The Federal Bureau of Investigation (FBI) confirmed it suffered a cybersecurity incident last Friday, and an investigation has begun.
The FBI said it was “aware of the incident this morning involving fake emails from an @ic.fbi.gov email account,” but as it was an ongoing situation, it was not able to provide any additional information.
An internal server reportedly sent out over 100,000 fake emails, claiming to be from the US Department of Homeland Security.
The emails claimed to be a warning about a supposed threat and were titled: “Urgent: Threat actor in systems.”
The emails told recipients that they were the target of a “sophisticated chain attack” from an extortion group known as the Dark Overlord.
“We have been made aware of “scary” emails sent in the last few hours that purport to come from the FBI/DHS,” tweeted Spamhaus. “While the emails are indeed being sent from infrastructure that is owned by the FBI/DHS (the LEEP portal), our research shows that these emails *are* fake.”
“These fake warning emails are apparently being sent to addresses scraped from ARIN database,” it added. “They are causing a lot of disruption because the headers are real, they really are coming from FBI infrastructure. They have no name or contact information in the .sig. Please beware!”
It even provided an image of the fake email.
There is no word on what the fake email intended to achieve, but could have been a ‘proof-of-concept’ by some hacker collective.
The FBI provided an update on Sunday about the incident, which it blamed on a ‘software misconfiguration.’
“The FBI is aware of a software misconfiguration that temporarily allowed an actor to leverage the Law Enforcement Enterprise Portal (LEEP) to send fake emails,” the FBI announced.
“LEEP is FBI IT infrastructure used to communicate with our state and local law enforcement partners,” it stated. “While the illegitimate email originated from an FBI operated server, that server was dedicated to pushing notifications for LEEP and was not part of the FBI’s corporate email service.”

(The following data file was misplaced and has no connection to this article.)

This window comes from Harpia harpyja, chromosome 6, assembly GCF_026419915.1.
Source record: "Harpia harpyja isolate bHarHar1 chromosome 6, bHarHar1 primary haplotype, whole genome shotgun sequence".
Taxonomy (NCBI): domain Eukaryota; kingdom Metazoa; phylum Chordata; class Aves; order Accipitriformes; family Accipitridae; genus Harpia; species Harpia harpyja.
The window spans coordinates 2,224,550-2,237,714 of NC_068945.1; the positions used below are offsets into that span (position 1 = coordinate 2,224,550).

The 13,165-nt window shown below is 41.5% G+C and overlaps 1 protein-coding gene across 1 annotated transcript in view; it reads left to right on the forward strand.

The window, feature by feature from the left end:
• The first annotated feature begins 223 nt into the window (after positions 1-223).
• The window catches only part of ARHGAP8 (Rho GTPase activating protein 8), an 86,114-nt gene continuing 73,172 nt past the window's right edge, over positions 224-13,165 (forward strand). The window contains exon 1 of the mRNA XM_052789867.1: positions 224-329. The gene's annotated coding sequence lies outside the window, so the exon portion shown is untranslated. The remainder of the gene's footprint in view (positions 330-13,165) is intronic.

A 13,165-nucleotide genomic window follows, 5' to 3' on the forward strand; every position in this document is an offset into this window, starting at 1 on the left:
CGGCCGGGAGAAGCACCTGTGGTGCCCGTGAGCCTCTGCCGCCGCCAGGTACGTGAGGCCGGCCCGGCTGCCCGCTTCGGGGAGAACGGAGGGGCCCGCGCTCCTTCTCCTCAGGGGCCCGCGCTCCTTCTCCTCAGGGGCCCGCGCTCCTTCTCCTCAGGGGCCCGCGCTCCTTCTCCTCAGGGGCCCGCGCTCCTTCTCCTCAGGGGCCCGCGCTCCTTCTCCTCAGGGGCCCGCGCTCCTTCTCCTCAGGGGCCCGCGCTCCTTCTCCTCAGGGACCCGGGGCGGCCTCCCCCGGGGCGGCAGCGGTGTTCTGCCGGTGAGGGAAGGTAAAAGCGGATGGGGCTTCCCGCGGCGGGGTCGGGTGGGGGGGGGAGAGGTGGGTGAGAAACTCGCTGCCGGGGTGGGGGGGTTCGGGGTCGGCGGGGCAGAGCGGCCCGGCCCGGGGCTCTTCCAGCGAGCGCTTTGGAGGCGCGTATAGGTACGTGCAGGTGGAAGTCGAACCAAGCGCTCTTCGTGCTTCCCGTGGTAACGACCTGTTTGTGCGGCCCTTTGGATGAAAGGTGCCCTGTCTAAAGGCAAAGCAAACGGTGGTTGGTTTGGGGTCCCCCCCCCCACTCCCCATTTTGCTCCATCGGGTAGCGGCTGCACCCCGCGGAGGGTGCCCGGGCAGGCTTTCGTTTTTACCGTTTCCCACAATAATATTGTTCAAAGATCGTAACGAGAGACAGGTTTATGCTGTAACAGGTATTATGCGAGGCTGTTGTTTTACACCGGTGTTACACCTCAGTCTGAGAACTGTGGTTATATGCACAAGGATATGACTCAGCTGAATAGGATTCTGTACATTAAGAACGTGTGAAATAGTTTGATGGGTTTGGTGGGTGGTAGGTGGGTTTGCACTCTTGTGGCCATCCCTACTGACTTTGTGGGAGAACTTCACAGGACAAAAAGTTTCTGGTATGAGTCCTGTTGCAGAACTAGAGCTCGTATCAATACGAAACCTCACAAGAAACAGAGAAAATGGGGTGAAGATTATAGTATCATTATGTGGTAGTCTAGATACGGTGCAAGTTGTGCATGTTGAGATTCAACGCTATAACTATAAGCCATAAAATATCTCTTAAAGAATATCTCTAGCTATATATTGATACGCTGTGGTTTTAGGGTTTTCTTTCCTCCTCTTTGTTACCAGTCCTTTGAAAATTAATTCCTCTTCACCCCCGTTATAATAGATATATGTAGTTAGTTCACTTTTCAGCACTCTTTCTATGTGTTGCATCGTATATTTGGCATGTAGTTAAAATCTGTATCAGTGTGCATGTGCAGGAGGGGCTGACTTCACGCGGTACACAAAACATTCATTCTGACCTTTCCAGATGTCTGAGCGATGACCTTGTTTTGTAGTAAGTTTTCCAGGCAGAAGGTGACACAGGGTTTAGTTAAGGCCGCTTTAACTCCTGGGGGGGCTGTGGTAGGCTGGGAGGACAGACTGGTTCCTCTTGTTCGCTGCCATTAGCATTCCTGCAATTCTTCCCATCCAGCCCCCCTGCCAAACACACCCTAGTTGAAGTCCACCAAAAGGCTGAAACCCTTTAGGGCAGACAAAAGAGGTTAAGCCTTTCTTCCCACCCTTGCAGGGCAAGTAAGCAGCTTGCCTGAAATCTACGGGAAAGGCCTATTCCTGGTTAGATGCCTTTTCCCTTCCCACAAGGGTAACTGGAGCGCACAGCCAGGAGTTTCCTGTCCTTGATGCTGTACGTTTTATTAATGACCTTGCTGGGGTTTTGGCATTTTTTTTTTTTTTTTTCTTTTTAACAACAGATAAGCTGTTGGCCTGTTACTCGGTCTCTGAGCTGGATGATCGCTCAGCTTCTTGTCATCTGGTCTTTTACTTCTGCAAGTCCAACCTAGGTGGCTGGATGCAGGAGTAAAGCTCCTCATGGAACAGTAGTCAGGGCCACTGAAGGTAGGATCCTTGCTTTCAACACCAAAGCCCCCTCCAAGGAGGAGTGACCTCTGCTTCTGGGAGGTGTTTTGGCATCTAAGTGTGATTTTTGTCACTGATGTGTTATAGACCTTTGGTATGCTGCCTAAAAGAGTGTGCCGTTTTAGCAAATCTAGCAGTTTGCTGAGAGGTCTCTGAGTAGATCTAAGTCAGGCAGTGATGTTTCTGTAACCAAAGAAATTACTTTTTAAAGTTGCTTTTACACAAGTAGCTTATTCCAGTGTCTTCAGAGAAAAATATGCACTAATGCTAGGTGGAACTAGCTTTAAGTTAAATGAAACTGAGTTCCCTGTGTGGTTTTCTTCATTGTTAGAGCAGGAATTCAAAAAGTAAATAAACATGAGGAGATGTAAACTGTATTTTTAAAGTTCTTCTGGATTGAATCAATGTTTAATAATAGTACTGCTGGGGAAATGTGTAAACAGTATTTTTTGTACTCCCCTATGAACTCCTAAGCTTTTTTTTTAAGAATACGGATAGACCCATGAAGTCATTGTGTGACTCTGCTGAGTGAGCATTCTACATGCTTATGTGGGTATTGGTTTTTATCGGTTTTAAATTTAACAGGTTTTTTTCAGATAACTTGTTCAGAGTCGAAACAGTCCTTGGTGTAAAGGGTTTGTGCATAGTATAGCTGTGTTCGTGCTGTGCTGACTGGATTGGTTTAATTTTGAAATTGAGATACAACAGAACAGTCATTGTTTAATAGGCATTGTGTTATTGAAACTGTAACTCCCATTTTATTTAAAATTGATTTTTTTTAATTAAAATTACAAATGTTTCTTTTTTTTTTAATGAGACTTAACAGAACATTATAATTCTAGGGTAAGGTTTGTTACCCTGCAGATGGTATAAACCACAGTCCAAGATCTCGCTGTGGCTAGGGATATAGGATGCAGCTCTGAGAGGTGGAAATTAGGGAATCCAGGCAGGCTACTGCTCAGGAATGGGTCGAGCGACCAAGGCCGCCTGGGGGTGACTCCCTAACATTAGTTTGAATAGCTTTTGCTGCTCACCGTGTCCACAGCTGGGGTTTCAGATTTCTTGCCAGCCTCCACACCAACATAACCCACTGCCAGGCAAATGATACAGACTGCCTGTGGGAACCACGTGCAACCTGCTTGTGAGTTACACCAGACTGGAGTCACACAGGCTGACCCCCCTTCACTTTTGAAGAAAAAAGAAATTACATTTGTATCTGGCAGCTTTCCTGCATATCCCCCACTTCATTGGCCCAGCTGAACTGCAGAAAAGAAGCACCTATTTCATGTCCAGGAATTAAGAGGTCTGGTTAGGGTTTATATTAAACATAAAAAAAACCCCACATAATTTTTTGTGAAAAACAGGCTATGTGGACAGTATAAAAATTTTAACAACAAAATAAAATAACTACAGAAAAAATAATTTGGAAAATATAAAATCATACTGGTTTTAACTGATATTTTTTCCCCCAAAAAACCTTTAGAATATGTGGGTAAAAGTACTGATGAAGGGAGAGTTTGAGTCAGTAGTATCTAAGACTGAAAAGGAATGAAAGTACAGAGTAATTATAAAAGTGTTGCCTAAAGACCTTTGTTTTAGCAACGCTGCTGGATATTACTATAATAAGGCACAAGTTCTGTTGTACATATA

And it assured that no data has been compromised.
“No actor was able to access or compromise any data or PII on the FBI’s network,” said the FBI. “Once we learned of the incident, we quickly remediated the software vulnerability, warned partners to disregard the fake emails, and confirmed the integrity of our networks.”
This is not the first time that the FBI has experienced a cyber security incident.
In 2017 the website of the Federal Bureau of Investigation (FBI) was hacked by an attacker known as CyberZeist, who then leaked personal account information to Pastebin.
CyberZeist is said to have exploited a zero-day vulnerability in the Plone Content Management System (CMS) of the FBI.gov website.
Before that in 2016, FBI agents travelled to Scotland to observe the arrest of an unnamed 15-year-old schoolboy in Glasgow over a hack of an FBI system.
The US is seeking to tighten the cybersecurity of governmental systems.
Earlier this month Biden administration ordered US Federal Agencies to tighten up cybersecurity loopholes, to prevent damaging intrusions into government computer systems.
A sweeping directive was issued by the Cybersecurity and Infrastructure Security Agency (CISA), which ordered US federal agencies to patch hundreds of cybersecurity vulnerabilities that are considered major intrusion risks within a six month period.
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